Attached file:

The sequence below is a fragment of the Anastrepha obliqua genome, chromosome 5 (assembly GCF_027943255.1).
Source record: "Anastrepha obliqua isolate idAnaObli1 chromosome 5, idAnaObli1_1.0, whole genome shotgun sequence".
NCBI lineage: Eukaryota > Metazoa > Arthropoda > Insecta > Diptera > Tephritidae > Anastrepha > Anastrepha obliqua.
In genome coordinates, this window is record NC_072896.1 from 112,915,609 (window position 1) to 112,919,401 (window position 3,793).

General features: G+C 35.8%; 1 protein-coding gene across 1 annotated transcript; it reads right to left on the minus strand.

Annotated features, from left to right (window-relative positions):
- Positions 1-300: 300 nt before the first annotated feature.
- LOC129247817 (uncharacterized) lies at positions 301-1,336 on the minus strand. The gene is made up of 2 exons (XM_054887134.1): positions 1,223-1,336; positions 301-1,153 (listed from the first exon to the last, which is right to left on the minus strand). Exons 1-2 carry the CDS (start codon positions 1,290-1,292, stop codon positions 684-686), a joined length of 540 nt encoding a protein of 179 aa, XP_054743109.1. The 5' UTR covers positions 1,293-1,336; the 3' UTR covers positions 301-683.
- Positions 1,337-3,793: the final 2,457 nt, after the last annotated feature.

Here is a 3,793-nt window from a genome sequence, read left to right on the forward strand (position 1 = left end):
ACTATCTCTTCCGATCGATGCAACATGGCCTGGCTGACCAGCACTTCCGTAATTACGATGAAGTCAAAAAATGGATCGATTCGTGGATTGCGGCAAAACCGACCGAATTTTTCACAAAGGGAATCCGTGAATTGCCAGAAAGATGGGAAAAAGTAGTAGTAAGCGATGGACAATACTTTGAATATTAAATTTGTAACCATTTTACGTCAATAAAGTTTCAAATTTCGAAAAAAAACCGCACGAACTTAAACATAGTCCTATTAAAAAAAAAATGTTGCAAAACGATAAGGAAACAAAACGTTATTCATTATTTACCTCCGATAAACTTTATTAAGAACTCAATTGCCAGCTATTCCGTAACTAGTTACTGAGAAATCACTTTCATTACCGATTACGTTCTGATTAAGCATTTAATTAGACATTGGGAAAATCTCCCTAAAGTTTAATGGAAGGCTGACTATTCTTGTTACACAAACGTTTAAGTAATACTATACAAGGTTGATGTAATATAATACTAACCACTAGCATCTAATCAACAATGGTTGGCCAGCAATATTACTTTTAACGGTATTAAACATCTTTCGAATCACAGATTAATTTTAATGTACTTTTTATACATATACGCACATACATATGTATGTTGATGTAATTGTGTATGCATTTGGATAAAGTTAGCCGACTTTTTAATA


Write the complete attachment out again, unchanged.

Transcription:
The sequence below is a fragment of the Anastrepha obliqua genome, chromosome 5 (assembly GCF_027943255.1).
Source record: "Anastrepha obliqua isolate idAnaObli1 chromosome 5, idAnaObli1_1.0, whole genome shotgun sequence".
NCBI lineage: Eukaryota > Metazoa > Arthropoda > Insecta > Diptera > Tephritidae > Anastrepha > Anastrepha obliqua.
In genome coordinates, this window is record NC_072896.1 from 112,915,609 (window position 1) to 112,919,401 (window position 3,793).

General features: G+C 35.8%; 1 protein-coding gene across 1 annotated transcript; it reads right to left on the minus strand.

Annotated features, from left to right (window-relative positions):
- Positions 1-300: 300 nt before the first annotated feature.
- LOC129247817 (uncharacterized) lies at positions 301-1,336 on the minus strand. The gene is made up of 2 exons (XM_054887134.1): positions 1,223-1,336; positions 301-1,153 (listed from the first exon to the last, which is right to left on the minus strand). Exons 1-2 carry the CDS (start codon positions 1,290-1,292, stop codon positions 684-686), a joined length of 540 nt encoding a protein of 179 aa, XP_054743109.1. The 5' UTR covers positions 1,293-1,336; the 3' UTR covers positions 301-683.
- Positions 1,337-3,793: the final 2,457 nt, after the last annotated feature.

Here is a 3,793-nt window from a genome sequence, read left to right on the forward strand (position 1 = left end):
ACTATCTCTTCCGATCGATGCAACATGGCCTGGCTGACCAGCACTTCCGTAATTACGATGAAGTCAAAAAATGGATCGATTCGTGGATTGCGGCAAAACCGACCGAATTTTTCACAAAGGGAATCCGTGAATTGCCAGAAAGATGGGAAAAAGTAGTAGTAAGCGATGGACAATACTTTGAATATTAAATTTGTAACCATTTTACGTCAATAAAGTTTCAAATTTCGAAAAAAAACCGCACGAACTTAAACATAGTCCTATTAAAAAAAAAATGTTGCAAAACGATAAGGAAACAAAACGTTATTCATTATTTACCTCCGATAAACTTTATTAAGAACTCAATTGCCAGCTATTCCGTAACTAGTTACTGAGAAATCACTTTCATTACCGATTACGTTCTGATTAAGCATTTAATTAGACATTGGGAAAATCTCCCTAAAGTTTAATGGAAGGCTGACTATTCTTGTTACACAAACGTTTAAGTAATACTATACAAGGTTGATGTAATATAATACTAACCACTAGCATCTAATCAACAATGGTTGGCCAGCAATATTACTTTTAACGGTATTAAACATCTTTCGAATCACAGATTAATTTTAATGTACTTTTTATACATATACGCACATACATATGTATGTTGATGTAATTGTGTATGCATTTGGATAAAGTTAGCCGACTTTTTAATA